But there’s a second wave of data utilization that wrestles existing data sets, combines them and uses statistical methods to wring out new truths.

“People are definitely building better tools, but we should also keep going back and looking at data that we’ve already created,” according to Greg Lindsay, a senior fellow at NewCities.

One example that Lindsay likes to cite is the breakthrough that researcher Mike Flowers made in New York City last decade, when his team discovered that residential building fires were highly correlated with illegal conversions—the breaking up of buildings into smaller apartments. The finding was particularly useful because it also had predictive value. Flowers, who had poked around the edges of big data for years, was eventually named chief analytics officer under the Bloomberg administration and led a team known as the geek squad.

Currently, the most high-profile researcher sifting through existing data sets is Raj Chetty, of Stanford, who is a co-director of The Equality of Opportunity Project. Fittingly, Chetty also offers an open course, free to the public, on the methods for using big data “to solve some of the most important social problems of our time.” That turns out to be an understatement. Chetty’s just released blockbuster study on social mobility combined both older and newly available data series from both the IRS, and the Census Bureau, to show that the constraint on upward mobility falls disproportionately, and tragically, on black men.

Chetty’s landmark studies have been attracting attention for some years now. His 2015 paper, showing that the neighborhoods themselves in which children grow up impact social mobility, was cited in the JMBC/Gehl study of NYC parks. If the life trajectory of children is impacted by the urban landscape they encounter, especially in their early years until the age of 12, then the opportunity to make an outsize impact on children’s lives is urgent. Here, we have an example of the two pathways of human-centered data coming together. If researchers continue to cull existing data to reveal the deeper layers of social inequality on a national level, then city-centered, or rural-centered, planners can make use of those insights to test further for those specific issues, and ameliorate them through design. This cycle of discovery and problem solving is not new, but it can be leveraged, for example, to create public facing dashboards like the kind now offered by Austin City Hall. Governments, who are often the custodians of data, can get wheels turning simply by making that data more available, and reader friendly.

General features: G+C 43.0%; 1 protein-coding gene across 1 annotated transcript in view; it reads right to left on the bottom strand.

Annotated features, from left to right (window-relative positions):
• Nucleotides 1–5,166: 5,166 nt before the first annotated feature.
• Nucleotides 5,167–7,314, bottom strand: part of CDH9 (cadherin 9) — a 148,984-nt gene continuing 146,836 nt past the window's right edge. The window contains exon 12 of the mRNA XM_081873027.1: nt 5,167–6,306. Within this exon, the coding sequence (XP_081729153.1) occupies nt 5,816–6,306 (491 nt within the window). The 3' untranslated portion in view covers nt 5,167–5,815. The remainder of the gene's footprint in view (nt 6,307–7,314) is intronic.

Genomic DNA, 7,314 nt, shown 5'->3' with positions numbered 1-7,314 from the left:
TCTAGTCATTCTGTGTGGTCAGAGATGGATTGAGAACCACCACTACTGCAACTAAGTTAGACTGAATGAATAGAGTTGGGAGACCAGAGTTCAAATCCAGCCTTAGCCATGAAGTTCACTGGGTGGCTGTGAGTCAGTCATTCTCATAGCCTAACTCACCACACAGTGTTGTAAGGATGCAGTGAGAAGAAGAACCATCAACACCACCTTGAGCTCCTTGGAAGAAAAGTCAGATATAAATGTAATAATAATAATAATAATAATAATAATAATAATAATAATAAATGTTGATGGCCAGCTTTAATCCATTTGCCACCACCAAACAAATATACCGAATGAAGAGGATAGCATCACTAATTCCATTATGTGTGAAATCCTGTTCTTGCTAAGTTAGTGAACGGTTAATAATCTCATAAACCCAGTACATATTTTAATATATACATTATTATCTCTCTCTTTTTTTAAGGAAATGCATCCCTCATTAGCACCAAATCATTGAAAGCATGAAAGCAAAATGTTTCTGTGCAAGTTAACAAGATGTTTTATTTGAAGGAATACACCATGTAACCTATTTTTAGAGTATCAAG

The "Spirit of Detroit Pop-Up Park" in downtown Detroit. (Photo by Gregor Macdonald / Special to Route Fifty)

The Next Steps

The next steps in this emerging field can be seen in the formation of indexes, which by their nature, are shareable, and whose usability comes to fruition as a benchmark. Now at Harvard, Toni Griffin continues to pursue the work she began at JMBC, and has created The Just City Index. Here, 50 individual values have been identified and the presence of these values, or lack thereof, would determine an Indicator, of which there are 12. For example, in the Just City Index, freedom, knowledge, and ownership are the values that would determine how to read the presence of the indicator, Rights. And, adaptability, durability, and sustainability would determine the presence of Resilience.

Griffin said the index was just released this year, and, although it can be used as a platform, achieving a just city can be very contextual. “We want cities to be able to craft solutions that are particular to their city. So we believe the Just City Index can be used as a prompt, that can be used to align with their aspirations.”

The sharing of indicators, and the ability of solution-sets to propagate across domains, harkens back to an earlier study which Griffin and Esther Yang conducted on legacy cities, in 2015. Legacy cities are generally those cities that have lost industry and population over time, and as a result suffer from a surplus of land, and a lack of opportunity. It’s not just a U.S. phenomenon.

The intent, Yang explained, of their study Mapping American Legacy Cities, was to formalize problem indicators so that comparable cities could learn from each other. “The idea of the study,” Yang said, “was to be usable, to find out if other cities were trying a strategy that you might have tried. You could use the study to find your peer city.”

Learning from other cities, either within the U.S. or in other countries is an idea that’s very much ongoing. A new alliance, launched at last year’s COP23 meeting in Bonn, Germany now sees such legacy cities as Pittsburgh, Beijing and the German city of Essen collaborating on ways to go from green, to gray, to green again.